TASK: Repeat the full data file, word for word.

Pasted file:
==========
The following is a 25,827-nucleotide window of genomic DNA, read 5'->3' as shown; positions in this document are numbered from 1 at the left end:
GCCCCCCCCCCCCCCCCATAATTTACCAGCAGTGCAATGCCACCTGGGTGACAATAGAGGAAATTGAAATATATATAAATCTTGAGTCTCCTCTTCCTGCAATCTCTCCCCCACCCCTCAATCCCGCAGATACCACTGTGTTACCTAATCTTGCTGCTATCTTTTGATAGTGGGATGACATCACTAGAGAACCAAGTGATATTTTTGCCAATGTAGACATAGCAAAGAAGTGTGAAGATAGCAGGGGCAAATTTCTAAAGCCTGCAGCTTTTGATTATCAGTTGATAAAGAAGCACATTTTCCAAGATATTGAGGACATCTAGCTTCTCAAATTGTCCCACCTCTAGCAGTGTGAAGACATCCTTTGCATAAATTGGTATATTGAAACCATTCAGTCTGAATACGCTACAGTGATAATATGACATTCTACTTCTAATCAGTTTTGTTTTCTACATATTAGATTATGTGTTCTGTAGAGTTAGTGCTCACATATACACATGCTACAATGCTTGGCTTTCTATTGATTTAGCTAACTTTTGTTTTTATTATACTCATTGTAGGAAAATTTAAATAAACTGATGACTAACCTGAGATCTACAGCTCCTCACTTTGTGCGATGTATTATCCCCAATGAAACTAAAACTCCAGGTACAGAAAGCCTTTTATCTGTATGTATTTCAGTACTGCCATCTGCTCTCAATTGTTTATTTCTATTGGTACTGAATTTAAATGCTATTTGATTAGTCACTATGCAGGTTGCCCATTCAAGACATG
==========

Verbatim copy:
The following is a 25,827-nucleotide window of genomic DNA, read 5'->3' as shown; positions in this document are numbered from 1 at the left end:
GCCCCCCCCCCCCCCCCATAATTTACCAGCAGTGCAATGCCACCTGGGTGACAATAGAGGAAATTGAAATATATATAAATCTTGAGTCTCCTCTTCCTGCAATCTCTCCCCCACCCCTCAATCCCGCAGATACCACTGTGTTACCTAATCTTGCTGCTATCTTTTGATAGTGGGATGACATCACTAGAGAACCAAGTGATATTTTTGCCAATGTAGACATAGCAAAGAAGTGTGAAGATAGCAGGGGCAAATTTCTAAAGCCTGCAGCTTTTGATTATCAGTTGATAAAGAAGCACATTTTCCAAGATATTGAGGACATCTAGCTTCTCAAATTGTCCCACCTCTAGCAGTGTGAAGACATCCTTTGCATAAATTGGTATATTGAAACCATTCAGTCTGAATACGCTACAGTGATAATATGACATTCTACTTCTAATCAGTTTTGTTTTCTACATATTAGATTATGTGTTCTGTAGAGTTAGTGCTCACATATACACATGCTACAATGCTTGGCTTTCTATTGATTTAGCTAACTTTTGTTTTTATTATACTCATTGTAGGAAAATTTAAATAAACTGATGACTAACCTGAGATCTACAGCTCCTCACTTTGTGCGATGTATTATCCCCAATGAAACTAAAACTCCAGGTACAGAAAGCCTTTTATCTGTATGTATTTCAGTACTGCCATCTGCTCTCAATTGTTTATTTCTATTGGTACTGAATTTAAATGCTATTTGATTAGTCACTATGCAGGTTGCCCATTCAAGACATG